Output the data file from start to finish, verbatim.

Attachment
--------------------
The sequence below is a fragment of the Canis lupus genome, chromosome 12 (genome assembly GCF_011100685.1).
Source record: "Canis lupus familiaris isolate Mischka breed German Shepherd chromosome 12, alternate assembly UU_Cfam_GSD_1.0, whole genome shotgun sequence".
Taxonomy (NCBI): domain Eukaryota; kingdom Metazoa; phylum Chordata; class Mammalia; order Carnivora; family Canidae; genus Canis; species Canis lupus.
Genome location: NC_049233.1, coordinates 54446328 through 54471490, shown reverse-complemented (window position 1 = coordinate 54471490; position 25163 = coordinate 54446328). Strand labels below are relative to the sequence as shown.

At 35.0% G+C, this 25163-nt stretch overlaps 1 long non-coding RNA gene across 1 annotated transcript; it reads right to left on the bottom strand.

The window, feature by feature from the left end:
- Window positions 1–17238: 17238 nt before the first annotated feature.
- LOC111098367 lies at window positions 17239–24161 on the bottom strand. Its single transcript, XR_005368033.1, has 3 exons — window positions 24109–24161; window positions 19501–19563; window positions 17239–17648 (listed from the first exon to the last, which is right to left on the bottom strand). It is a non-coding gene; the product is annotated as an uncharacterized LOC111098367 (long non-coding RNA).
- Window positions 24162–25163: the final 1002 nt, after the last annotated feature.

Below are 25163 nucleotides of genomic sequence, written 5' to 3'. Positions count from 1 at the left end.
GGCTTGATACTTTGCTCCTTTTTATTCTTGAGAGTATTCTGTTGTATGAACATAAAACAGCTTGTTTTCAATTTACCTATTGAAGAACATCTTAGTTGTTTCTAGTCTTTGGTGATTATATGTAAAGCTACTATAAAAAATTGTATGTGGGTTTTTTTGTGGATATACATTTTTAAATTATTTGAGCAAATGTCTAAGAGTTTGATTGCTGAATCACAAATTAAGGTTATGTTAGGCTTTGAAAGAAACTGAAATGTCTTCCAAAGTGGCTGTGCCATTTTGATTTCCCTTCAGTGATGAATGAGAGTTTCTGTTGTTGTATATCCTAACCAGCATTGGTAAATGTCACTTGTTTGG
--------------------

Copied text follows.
The sequence below is a fragment of the Canis lupus genome, chromosome 12 (genome assembly GCF_011100685.1).
Source record: "Canis lupus familiaris isolate Mischka breed German Shepherd chromosome 12, alternate assembly UU_Cfam_GSD_1.0, whole genome shotgun sequence".
Taxonomy (NCBI): domain Eukaryota; kingdom Metazoa; phylum Chordata; class Mammalia; order Carnivora; family Canidae; genus Canis; species Canis lupus.
Genome location: NC_049233.1, coordinates 54446328 through 54471490, shown reverse-complemented (window position 1 = coordinate 54471490; position 25163 = coordinate 54446328). Strand labels below are relative to the sequence as shown.

At 35.0% G+C, this 25163-nt stretch overlaps 1 long non-coding RNA gene across 1 annotated transcript; it reads right to left on the bottom strand.

The window, feature by feature from the left end:
- Window positions 1–17238: 17238 nt before the first annotated feature.
- LOC111098367 lies at window positions 17239–24161 on the bottom strand. Its single transcript, XR_005368033.1, has 3 exons — window positions 24109–24161; window positions 19501–19563; window positions 17239–17648 (listed from the first exon to the last, which is right to left on the bottom strand). It is a non-coding gene; the product is annotated as an uncharacterized LOC111098367 (long non-coding RNA).
- Window positions 24162–25163: the final 1002 nt, after the last annotated feature.

Below are 25163 nucleotides of genomic sequence, written 5' to 3'. Positions count from 1 at the left end.
GGCTTGATACTTTGCTCCTTTTTATTCTTGAGAGTATTCTGTTGTATGAACATAAAACAGCTTGTTTTCAATTTACCTATTGAAGAACATCTTAGTTGTTTCTAGTCTTTGGTGATTATATGTAAAGCTACTATAAAAAATTGTATGTGGGTTTTTTTGTGGATATACATTTTTAAATTATTTGAGCAAATGTCTAAGAGTTTGATTGCTGAATCACAAATTAAGGTTATGTTAGGCTTTGAAAGAAACTGAAATGTCTTCCAAAGTGGCTGTGCCATTTTGATTTCCCTTCAGTGATGAATGAGAGTTTCTGTTGTTGTATATCCTAACCAGCATTGGTAAATGTCACTTGTTTGG